• Silver, silver-plate, and pewter (the poor man’s silver) teapots were first used in England and Scandinavia in the 1700s to “brighten up” teatime with their shiny surfaces.
  • Stainless steel teapots are becoming popular now, in restaurants as well as homes, with their shine and the variety of designs ranging from classic to futuristic.
Some benefits:

  • Visually decorative, lots of designs, including floral prints and gold edging.
  • Work well with white and green tea, since they don’t absorb odors.
Some benefits:

  • Less likely to break, so you don’t have to handle them with kid gloves.
  • Keep the tea hotter longer, making them suitable for dark Indian teas.
Some drawbacks:

  • Breakable — Oops! — so humans with butterfingers have to handle them with care.
  • The bone china ones can’t go in the dishwasher (not a good idea with any teapot, though, since soap residue could build up inside and taint the tea).
  • Tend to cool fairly quickly, so a cozy (a special cover) is a good idea.
  • Some spout designs are prone to dripping tea when you pour.


Some drawbacks:

  • Can absorb the taste of strong teas or impart a metallic taste to your tea.
  • Can oversteep tea, since they stay hot longer, not suitable for delicate teas.
  • Cast iron should be thoroughly dried to prevent rust. Best are glazed inside.
  • Stainless steel can be rinsed out with hot water and a bit of salt and de-stained with boiling water and vinegar (avoid using soap).
  • Silver and silver-plate need a bit of de-tarnishing now and then. See: Top Tips on Cleaning your Silverware from AC Silver in the UK.

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5 Advantages of Using Glass Tea Wares

Glass is one of the wonders of our age, even though it’s been around for a very long time. The technology for making glass objects has advanced greatly due to our modern machine age. Thinner, stronger glass makes possible such wonderful objects as teapots, gaiwans, and steeping glasses that can enhance your tea enjoyment.

Advantage 1:
Getting the Steep Right
Glass takes the guesswork out of steeping some of the more delicate teas. You can watch the leaves expand and the water absorb their essence and change color. Stopping the steeping at the right time can be determined by that color, so being able to see it can be important.
Advantage 2:
Enjoying the Show
Of course, you can get quite entertained and even mesmerized by this show as the tea leaves swell. Or you can steep on of those fancy “blooming” teas that open up into a sort of flower shape as they infuse.
Advantage 3:
Keeping the Taste Pure
Some materials, especially metals, that teapots are made from can taint the taste of the tea. Glass won’t do this but will keep the tea taste pure.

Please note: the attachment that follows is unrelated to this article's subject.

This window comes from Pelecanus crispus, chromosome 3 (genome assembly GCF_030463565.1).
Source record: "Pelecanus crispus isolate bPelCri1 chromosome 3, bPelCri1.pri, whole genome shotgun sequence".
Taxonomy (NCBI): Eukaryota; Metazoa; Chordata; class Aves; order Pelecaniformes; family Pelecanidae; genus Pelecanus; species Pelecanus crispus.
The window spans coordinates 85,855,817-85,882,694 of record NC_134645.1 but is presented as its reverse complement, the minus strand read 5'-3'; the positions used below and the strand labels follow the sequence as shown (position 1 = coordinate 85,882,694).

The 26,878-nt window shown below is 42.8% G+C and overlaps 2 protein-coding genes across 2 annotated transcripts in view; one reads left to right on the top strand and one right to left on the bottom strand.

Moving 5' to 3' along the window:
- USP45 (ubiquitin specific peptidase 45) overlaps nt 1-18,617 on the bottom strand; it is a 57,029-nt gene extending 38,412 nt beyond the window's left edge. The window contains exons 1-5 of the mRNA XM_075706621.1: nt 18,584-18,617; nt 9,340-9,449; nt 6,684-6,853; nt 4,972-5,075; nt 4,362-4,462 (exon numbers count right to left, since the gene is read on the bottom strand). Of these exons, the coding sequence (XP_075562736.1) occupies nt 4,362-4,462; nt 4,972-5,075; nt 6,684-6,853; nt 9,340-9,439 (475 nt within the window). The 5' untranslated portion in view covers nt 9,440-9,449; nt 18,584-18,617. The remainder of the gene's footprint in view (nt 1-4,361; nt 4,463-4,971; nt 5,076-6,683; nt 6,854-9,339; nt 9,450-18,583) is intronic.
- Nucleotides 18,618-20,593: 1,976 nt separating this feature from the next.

Advantage 4:
Practical Features
Some of these are: double-walled to insulate, heat resistant, and tempered to help prevent shattering.
Advantage 5:
Endless Variety
From 100cc gaiwans to 6-cup teapots, from thick-sided to thin-sided, from short and squat to tall and thin, and everything else you can imagine, the shape of glass tea wares seems limited by the glassmaker’s skill and the glass. As wonderful and versatile as glass is, it does have limitations, such as not being able to be too thin.

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Bone China Tea Wares

One of the most popular style of tea wares is bone china, known for its brilliant white base color, delicate designs, yet hardy and practical structure. While bone china originated in the UK, it is now made in other countries also, including China, Taiwan, and India. Time to explore some of the designs popular in England.

Let’s face it, there are potteries galore. Over the years, some went out of business or were bought by competitors. Today, there are some who stand head and shoulders above the rest, especially when it comes to producing fine bone china tea wares.


Remains the name in bone china tea wares. Their name is synonymous with “top quality.” Their products are sold worldwide under well-recognized brands.

Click on each photo to see details:

See also: Collectible Wedgwood

Other Manufacturers

Click on each photo to see details:

Some Pattern Names to Note

There are also hundreds of patterns, some more popular than others. Each can convey an atmosphere from one reminiscent of those Buckingham Palace tea times in the days of Queen Victoria to more modern styles.

China pattern names number in the hundreds. Some come out of the imagination of the designer, others from the mind of a marketing or ad guru, and still others as tributes to certain people or things. Lady Diana Chintz from the English Heirloom Collection is a good example, honoring Lady Di, former Princess of Wales. It is made in England, with an all-over pattern in lovely pastel colors featuring pink roses and green leaves.

The English Heirloom Collection of fine bone china brings together patterns that have been standards for years and whose appeal never seems to wane.

Click on each photo to see details.

Patterns Using Precious Metals